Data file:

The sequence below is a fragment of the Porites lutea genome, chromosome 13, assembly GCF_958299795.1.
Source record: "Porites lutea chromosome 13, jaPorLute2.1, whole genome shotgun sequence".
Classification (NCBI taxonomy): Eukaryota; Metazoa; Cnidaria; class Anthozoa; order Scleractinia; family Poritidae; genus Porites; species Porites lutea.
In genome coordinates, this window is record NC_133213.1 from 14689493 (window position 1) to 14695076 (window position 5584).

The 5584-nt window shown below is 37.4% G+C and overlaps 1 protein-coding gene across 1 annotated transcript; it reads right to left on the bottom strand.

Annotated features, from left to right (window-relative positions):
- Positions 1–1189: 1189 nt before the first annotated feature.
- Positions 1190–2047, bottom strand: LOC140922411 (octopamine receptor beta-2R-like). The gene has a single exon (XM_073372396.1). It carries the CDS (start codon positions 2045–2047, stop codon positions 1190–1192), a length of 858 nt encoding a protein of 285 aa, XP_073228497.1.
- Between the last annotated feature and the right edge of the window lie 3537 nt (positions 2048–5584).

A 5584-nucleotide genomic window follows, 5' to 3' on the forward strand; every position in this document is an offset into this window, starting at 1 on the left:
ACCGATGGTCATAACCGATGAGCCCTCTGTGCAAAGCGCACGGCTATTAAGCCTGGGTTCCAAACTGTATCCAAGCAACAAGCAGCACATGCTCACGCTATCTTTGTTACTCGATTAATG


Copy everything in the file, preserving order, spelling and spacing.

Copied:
The sequence below is a fragment of the Porites lutea genome, chromosome 13, assembly GCF_958299795.1.
Source record: "Porites lutea chromosome 13, jaPorLute2.1, whole genome shotgun sequence".
Classification (NCBI taxonomy): Eukaryota; Metazoa; Cnidaria; class Anthozoa; order Scleractinia; family Poritidae; genus Porites; species Porites lutea.
In genome coordinates, this window is record NC_133213.1 from 14689493 (window position 1) to 14695076 (window position 5584).

The 5584-nt window shown below is 37.4% G+C and overlaps 1 protein-coding gene across 1 annotated transcript; it reads right to left on the bottom strand.

Annotated features, from left to right (window-relative positions):
- Positions 1–1189: 1189 nt before the first annotated feature.
- Positions 1190–2047, bottom strand: LOC140922411 (octopamine receptor beta-2R-like). The gene has a single exon (XM_073372396.1). It carries the CDS (start codon positions 2045–2047, stop codon positions 1190–1192), a length of 858 nt encoding a protein of 285 aa, XP_073228497.1.
- Between the last annotated feature and the right edge of the window lie 3537 nt (positions 2048–5584).

A 5584-nucleotide genomic window follows, 5' to 3' on the forward strand; every position in this document is an offset into this window, starting at 1 on the left:
ACCGATGGTCATAACCGATGAGCCCTCTGTGCAAAGCGCACGGCTATTAAGCCTGGGTTCCAAACTGTATCCAAGCAACAAGCAGCACATGCTCACGCTATCTTTGTTACTCGATTAATG